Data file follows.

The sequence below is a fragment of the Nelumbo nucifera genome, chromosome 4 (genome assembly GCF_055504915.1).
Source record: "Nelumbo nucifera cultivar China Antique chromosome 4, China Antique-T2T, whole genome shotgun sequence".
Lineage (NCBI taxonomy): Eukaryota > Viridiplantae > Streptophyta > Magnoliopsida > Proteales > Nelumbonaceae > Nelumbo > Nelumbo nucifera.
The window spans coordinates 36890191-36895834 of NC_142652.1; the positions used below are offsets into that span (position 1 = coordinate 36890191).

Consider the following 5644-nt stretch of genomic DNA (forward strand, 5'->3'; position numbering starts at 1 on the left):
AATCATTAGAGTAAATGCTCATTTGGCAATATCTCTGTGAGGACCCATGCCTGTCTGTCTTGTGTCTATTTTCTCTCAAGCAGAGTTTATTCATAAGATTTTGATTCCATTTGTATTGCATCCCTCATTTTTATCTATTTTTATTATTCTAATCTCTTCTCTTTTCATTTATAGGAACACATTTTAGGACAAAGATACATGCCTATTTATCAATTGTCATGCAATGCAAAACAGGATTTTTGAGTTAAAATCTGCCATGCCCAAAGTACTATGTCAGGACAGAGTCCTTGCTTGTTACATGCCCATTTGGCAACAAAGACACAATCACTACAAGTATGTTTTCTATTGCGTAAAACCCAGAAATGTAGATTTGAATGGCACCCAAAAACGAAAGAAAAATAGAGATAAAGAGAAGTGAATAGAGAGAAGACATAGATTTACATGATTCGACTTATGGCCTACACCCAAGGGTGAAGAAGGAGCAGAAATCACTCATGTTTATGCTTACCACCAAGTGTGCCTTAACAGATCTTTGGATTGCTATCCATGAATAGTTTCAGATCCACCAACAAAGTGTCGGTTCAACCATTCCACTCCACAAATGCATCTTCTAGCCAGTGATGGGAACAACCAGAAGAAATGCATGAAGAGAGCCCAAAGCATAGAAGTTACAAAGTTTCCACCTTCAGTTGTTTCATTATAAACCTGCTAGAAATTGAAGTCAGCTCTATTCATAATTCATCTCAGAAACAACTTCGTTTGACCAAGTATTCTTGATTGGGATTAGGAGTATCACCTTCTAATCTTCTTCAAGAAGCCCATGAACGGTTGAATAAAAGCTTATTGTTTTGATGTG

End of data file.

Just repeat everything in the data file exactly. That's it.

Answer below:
The sequence below is a fragment of the Nelumbo nucifera genome, chromosome 4 (genome assembly GCF_055504915.1).
Source record: "Nelumbo nucifera cultivar China Antique chromosome 4, China Antique-T2T, whole genome shotgun sequence".
Lineage (NCBI taxonomy): Eukaryota > Viridiplantae > Streptophyta > Magnoliopsida > Proteales > Nelumbonaceae > Nelumbo > Nelumbo nucifera.
The window spans coordinates 36890191-36895834 of NC_142652.1; the positions used below are offsets into that span (position 1 = coordinate 36890191).

Consider the following 5644-nt stretch of genomic DNA (forward strand, 5'->3'; position numbering starts at 1 on the left):
AATCATTAGAGTAAATGCTCATTTGGCAATATCTCTGTGAGGACCCATGCCTGTCTGTCTTGTGTCTATTTTCTCTCAAGCAGAGTTTATTCATAAGATTTTGATTCCATTTGTATTGCATCCCTCATTTTTATCTATTTTTATTATTCTAATCTCTTCTCTTTTCATTTATAGGAACACATTTTAGGACAAAGATACATGCCTATTTATCAATTGTCATGCAATGCAAAACAGGATTTTTGAGTTAAAATCTGCCATGCCCAAAGTACTATGTCAGGACAGAGTCCTTGCTTGTTACATGCCCATTTGGCAACAAAGACACAATCACTACAAGTATGTTTTCTATTGCGTAAAACCCAGAAATGTAGATTTGAATGGCACCCAAAAACGAAAGAAAAATAGAGATAAAGAGAAGTGAATAGAGAGAAGACATAGATTTACATGATTCGACTTATGGCCTACACCCAAGGGTGAAGAAGGAGCAGAAATCACTCATGTTTATGCTTACCACCAAGTGTGCCTTAACAGATCTTTGGATTGCTATCCATGAATAGTTTCAGATCCACCAACAAAGTGTCGGTTCAACCATTCCACTCCACAAATGCATCTTCTAGCCAGTGATGGGAACAACCAGAAGAAATGCATGAAGAGAGCCCAAAGCATAGAAGTTACAAAGTTTCCACCTTCAGTTGTTTCATTATAAACCTGCTAGAAATTGAAGTCAGCTCTATTCATAATTCATCTCAGAAACAACTTCGTTTGACCAAGTATTCTTGATTGGGATTAGGAGTATCACCTTCTAATCTTCTTCAAGAAGCCCATGAACGGTTGAATAAAAGCTTATTGTTTTGATGTG